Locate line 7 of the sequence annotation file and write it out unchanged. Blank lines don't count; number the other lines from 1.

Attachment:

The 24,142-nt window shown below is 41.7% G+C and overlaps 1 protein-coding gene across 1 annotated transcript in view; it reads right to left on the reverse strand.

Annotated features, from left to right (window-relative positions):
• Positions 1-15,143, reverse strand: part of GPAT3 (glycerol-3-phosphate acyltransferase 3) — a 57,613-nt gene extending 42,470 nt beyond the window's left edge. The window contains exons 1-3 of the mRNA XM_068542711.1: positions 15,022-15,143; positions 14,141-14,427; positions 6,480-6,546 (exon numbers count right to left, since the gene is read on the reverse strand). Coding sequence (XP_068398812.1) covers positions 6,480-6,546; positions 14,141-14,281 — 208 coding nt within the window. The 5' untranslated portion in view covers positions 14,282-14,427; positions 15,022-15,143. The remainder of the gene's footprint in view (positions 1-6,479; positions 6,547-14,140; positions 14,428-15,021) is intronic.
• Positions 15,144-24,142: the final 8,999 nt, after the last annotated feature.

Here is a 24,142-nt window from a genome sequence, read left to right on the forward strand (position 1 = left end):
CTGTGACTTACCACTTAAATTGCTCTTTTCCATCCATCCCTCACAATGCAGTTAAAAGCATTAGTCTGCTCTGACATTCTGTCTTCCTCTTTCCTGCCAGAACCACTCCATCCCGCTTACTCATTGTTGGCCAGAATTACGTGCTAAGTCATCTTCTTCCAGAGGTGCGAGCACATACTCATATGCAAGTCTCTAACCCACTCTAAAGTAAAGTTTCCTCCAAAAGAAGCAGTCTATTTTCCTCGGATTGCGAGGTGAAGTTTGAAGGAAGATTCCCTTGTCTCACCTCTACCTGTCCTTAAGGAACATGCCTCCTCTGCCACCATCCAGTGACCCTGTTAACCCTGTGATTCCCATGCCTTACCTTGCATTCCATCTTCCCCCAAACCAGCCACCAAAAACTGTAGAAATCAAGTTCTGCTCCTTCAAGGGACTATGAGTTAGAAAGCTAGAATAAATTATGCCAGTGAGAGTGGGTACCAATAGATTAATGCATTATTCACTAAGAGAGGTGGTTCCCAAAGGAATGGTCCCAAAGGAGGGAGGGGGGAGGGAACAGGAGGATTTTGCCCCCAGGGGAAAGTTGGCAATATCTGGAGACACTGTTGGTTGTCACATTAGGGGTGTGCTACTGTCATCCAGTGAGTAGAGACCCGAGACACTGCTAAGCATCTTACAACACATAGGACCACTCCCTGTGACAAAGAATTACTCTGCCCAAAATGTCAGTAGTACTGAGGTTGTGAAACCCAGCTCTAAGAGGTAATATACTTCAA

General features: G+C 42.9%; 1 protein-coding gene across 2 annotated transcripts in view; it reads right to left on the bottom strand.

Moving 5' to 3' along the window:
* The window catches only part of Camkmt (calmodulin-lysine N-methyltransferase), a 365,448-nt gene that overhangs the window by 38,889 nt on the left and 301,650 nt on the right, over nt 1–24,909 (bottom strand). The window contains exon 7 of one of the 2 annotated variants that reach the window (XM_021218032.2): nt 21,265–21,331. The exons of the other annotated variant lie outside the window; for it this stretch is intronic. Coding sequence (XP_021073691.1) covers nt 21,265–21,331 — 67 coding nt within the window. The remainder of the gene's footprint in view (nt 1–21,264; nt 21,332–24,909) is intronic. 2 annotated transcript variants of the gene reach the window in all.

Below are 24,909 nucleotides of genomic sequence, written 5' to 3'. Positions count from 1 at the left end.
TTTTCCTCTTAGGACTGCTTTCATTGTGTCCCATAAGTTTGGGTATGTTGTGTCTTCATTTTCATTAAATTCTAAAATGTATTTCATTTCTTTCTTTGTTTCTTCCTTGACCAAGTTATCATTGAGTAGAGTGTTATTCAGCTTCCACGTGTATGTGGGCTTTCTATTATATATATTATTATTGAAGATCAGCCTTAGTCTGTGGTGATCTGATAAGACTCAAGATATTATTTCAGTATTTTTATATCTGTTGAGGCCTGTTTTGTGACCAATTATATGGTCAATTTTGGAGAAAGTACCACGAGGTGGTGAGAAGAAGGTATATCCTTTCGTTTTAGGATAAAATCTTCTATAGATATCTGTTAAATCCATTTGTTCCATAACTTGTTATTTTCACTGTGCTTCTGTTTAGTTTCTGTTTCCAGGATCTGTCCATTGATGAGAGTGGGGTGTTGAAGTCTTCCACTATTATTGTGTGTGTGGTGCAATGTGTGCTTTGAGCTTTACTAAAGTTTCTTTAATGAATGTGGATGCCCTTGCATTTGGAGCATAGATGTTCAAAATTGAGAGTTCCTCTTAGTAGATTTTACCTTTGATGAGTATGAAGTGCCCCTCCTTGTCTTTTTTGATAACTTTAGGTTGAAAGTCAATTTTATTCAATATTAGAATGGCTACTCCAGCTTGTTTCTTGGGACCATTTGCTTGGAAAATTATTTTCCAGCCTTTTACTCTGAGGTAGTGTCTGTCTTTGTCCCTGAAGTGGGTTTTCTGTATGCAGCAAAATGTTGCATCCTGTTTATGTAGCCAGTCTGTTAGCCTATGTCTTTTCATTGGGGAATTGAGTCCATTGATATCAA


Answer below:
General features: G+C 42.9%; 1 protein-coding gene across 2 annotated transcripts in view; it reads right to left on the bottom strand.